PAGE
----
Tags: Climate Change | Global Warming | climate | activists | dogma

Prominent Eco-Activists Expose Alarmist Climate Dogma

michael moore at an event
Liberal Michael Moore's latest film has come under fire from enviromentalists for questioning the orthodoxy of the climate change movement. (AP)

By Monday, 13 July 2020 09:05 AM Current | Bio | Archive

As elaborated more extensively in a recent American Thinker article published by my distinguished friend Dr. Charles Battig, three very well-known environmental figures have publicly sounded common concerns that hyper-green environmental activists have promoted false climate alarm which has unnecessarily cost trillions of dollars and egregiously hurt the poor under the false pretext to "fix the planet."

Politically uber-liberal producer Michael Moore's new movie "Planet of the Humans" has shocked his usual backers and audiences by exposing how traditional energy companies had co-opted the environmental movement by donning a green alter-ego and embracing renewable energy. Doing so enabled "renewable" rent-seeking corporations to gain access to many billions of government subsidies for wind turbine and commercial solar power installations and secure a public relations victory for their vociferous eco-shareholders.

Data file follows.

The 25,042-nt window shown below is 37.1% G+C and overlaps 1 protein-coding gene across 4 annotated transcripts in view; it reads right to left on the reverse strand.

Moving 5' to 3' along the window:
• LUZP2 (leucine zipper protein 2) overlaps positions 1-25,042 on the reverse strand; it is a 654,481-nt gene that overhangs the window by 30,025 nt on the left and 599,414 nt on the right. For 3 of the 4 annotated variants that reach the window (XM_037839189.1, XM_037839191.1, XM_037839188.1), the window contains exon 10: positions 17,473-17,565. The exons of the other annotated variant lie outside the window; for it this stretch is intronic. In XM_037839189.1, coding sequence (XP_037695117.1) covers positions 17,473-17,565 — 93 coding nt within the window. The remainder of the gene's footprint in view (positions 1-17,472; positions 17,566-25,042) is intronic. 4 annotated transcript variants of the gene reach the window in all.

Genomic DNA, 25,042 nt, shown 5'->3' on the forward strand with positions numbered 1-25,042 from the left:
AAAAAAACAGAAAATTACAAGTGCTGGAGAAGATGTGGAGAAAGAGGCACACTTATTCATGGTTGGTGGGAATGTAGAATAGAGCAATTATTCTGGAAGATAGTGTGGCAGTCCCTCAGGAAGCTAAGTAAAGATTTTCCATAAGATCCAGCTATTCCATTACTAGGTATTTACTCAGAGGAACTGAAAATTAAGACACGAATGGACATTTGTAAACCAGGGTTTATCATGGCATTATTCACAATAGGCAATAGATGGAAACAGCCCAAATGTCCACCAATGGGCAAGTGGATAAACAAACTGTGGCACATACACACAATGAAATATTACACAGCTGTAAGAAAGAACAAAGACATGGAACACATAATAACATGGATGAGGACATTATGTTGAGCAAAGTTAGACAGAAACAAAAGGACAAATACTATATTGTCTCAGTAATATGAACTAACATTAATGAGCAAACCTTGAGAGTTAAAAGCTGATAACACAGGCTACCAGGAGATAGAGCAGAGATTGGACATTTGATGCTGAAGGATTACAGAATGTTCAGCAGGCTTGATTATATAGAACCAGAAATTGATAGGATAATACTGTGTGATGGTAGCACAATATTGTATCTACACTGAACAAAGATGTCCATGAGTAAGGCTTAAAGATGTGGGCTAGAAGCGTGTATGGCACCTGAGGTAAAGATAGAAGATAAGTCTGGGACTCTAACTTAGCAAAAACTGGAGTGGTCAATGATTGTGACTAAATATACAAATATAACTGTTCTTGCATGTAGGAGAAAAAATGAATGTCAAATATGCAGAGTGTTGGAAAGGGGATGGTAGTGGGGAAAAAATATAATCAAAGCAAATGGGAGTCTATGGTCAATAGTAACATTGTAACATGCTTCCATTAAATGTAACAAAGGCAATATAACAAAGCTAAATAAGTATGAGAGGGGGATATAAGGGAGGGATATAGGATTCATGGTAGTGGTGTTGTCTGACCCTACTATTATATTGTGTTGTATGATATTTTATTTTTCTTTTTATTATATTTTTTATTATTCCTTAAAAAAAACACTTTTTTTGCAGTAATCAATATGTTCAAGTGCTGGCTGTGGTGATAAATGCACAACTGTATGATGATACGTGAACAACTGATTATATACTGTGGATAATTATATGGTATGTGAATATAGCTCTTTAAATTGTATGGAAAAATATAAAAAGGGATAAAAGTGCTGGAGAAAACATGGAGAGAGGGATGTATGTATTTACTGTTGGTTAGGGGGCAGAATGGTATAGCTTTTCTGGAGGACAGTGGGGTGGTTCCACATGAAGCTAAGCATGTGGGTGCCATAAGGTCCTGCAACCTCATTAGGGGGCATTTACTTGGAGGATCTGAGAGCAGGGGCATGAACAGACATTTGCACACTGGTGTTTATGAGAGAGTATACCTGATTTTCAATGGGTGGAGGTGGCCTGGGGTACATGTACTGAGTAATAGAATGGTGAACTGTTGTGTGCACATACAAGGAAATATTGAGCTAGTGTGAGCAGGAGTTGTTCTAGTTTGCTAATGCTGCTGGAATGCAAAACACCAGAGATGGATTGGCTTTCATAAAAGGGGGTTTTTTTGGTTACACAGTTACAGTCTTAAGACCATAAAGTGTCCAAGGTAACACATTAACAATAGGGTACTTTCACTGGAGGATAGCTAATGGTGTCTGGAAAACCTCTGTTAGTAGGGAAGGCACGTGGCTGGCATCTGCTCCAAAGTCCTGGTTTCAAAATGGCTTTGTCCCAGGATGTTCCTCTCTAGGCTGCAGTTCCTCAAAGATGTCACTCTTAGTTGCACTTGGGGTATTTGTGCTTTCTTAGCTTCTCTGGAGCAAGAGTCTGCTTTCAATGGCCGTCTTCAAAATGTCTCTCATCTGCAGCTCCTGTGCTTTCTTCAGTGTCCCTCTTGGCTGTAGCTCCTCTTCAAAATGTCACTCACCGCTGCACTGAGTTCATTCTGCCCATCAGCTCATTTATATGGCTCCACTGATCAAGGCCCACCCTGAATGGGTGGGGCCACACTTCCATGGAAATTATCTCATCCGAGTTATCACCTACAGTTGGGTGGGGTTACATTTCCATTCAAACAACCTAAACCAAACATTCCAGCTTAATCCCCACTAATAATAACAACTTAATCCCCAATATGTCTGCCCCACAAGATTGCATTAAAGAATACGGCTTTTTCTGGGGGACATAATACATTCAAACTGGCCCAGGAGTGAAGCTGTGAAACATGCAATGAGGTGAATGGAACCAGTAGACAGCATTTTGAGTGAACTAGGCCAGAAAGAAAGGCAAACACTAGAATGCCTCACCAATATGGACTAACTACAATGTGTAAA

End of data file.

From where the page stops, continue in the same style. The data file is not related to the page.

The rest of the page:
Moore's movie was pulled from YouTube following more than 6 million views in response an outcry from influential green activist groups and claims of copyright infringement by a British environmental photographer who disapproved of the context in which a clip of his images were used.

The filmmakers have denied violating fair usage rules, and have accused their critics of politically motivated censorship.

There's little wonder why opportunistic renewable energy profiteers cloaked in green evangelism have fought naked exposure.